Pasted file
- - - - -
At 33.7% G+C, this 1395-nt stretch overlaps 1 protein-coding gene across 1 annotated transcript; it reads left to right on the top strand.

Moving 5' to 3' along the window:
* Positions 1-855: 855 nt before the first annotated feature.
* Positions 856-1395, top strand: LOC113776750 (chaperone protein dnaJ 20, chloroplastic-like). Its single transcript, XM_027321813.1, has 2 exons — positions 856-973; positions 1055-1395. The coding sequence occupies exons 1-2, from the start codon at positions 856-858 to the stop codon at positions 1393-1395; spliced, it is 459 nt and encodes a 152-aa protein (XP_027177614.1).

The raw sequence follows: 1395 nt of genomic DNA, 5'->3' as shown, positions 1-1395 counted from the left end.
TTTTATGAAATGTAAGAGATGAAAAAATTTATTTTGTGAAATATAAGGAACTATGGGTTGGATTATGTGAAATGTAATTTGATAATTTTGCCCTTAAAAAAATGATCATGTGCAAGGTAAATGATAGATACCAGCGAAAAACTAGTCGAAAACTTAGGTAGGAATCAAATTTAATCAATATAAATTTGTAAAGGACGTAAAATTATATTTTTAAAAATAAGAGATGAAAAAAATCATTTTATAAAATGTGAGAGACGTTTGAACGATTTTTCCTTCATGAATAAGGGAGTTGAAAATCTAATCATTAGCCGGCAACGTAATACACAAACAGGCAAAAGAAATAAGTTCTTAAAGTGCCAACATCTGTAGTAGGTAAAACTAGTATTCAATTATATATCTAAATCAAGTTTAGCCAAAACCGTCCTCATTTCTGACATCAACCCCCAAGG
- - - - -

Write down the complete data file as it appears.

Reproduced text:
At 33.7% G+C, this 1395-nt stretch overlaps 1 protein-coding gene across 1 annotated transcript; it reads left to right on the top strand.

Moving 5' to 3' along the window:
* Positions 1-855: 855 nt before the first annotated feature.
* Positions 856-1395, top strand: LOC113776750 (chaperone protein dnaJ 20, chloroplastic-like). Its single transcript, XM_027321813.1, has 2 exons — positions 856-973; positions 1055-1395. The coding sequence occupies exons 1-2, from the start codon at positions 856-858 to the stop codon at positions 1393-1395; spliced, it is 459 nt and encodes a 152-aa protein (XP_027177614.1).

The raw sequence follows: 1395 nt of genomic DNA, 5'->3' as shown, positions 1-1395 counted from the left end.
TTTTATGAAATGTAAGAGATGAAAAAATTTATTTTGTGAAATATAAGGAACTATGGGTTGGATTATGTGAAATGTAATTTGATAATTTTGCCCTTAAAAAAATGATCATGTGCAAGGTAAATGATAGATACCAGCGAAAAACTAGTCGAAAACTTAGGTAGGAATCAAATTTAATCAATATAAATTTGTAAAGGACGTAAAATTATATTTTTAAAAATAAGAGATGAAAAAAATCATTTTATAAAATGTGAGAGACGTTTGAACGATTTTTCCTTCATGAATAAGGGAGTTGAAAATCTAATCATTAGCCGGCAACGTAATACACAAACAGGCAAAAGAAATAAGTTCTTAAAGTGCCAACATCTGTAGTAGGTAAAACTAGTATTCAATTATATATCTAAATCAAGTTTAGCCAAAACCGTCCTCATTTCTGACATCAACCCCCAAGG